Monday, September 19, 2011

Returning Ashley to Miss D's

During that long, difficult time when Ashley was my daughter in my heart, but not legally anything to me, not even yet my foster daughter, thanks to a bureaucratic snag, I had to return her after each visit to her foster mother, Miss D. This stretch of time was difficult for all involved. Ashley had been told that we wanted to adopt her and didn't fully understand why she couldn't move in with us. As she began to bond with me and my husband, she began to separate emotionally from Miss D. This is a natural development and was her way of preparing to leave someone who had been "mom," if only temporarily, but it caused problems.

Miss D is a loving, strict woman who had been doing foster care since the early 1980s. She once told me that of all the children who had been placed with her over the years, Ashley was the most challenging. Ashley is a child to whom the words "obstinate" and "strong-willed" have been applied, though my husband and I prefer "free-spirited." In any case, she gave Miss D a run for her money, but Miss D, to her credit, never gave up on her as previous foster mothers had. Ashley and Miss D had adapted somewhat to each other, and things had been going relatively well in the months before my husband and I came into the picture.

Unfortunately, Ashley's way of separating from Miss D in preparation for the transition to our family was to begin acting out. The social worker explained that this was normal and happens frequently in such situations. It was a sign that Ashley was ready to move on. All would have been fine if only Ashley could have moved in with us at that point, but because we were stuck in red tape, she had to stay at Miss D's, even though it was clearly no longer the right place for her.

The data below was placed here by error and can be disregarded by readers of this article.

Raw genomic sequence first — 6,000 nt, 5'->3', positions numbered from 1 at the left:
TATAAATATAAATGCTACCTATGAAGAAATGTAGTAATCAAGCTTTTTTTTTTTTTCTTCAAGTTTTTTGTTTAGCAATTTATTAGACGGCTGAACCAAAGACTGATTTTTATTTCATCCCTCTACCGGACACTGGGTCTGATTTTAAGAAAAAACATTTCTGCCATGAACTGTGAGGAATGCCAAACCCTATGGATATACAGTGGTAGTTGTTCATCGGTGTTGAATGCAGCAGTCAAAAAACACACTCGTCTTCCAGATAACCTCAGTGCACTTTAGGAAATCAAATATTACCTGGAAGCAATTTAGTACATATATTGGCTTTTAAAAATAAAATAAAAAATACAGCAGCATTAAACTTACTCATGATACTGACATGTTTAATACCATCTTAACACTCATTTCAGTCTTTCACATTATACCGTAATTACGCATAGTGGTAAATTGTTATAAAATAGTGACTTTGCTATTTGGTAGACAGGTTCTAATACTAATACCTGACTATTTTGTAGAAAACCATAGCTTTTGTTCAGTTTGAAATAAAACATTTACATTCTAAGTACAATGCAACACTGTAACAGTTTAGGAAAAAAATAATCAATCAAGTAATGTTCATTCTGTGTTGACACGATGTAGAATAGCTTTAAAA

Oh, how I dreaded walking up to Miss D's door to drop Ashley off. Ashley didn't want to go. I didn't want her to go. And Miss D was overwhelmed with the stress of dealing with the behaviors that Ashley was exhibiting in her home. She would meet me at the door and vent. I didn't blame her. I was frustrated, too. But there we were, stuck in a situation that neither of us could change.

I am happy to say that when I walk up to Miss D's door now, as I occasionally do with Ashley when we return for a visit, it is with much lighter emotions. She is delighted to see how Ashley has thrived in her new, permanent home. She laughs and tells me how worried she was that my husband and I would not prove up to the challenge of parenting this particular child, and how happy she is to have been proven wrong. I in turn am grateful to Miss D, for the love and safe haven she provided to Ashley on her journey.

1 comment:

  1. I think it is just beautiful how you and Ashley were just meant to be together. It just seems as if your family was pre-ordanied and a perfect fit even though I'm sure it was a difficult transisiton for everyone. Thank you so much for sharing your families wonderful story!

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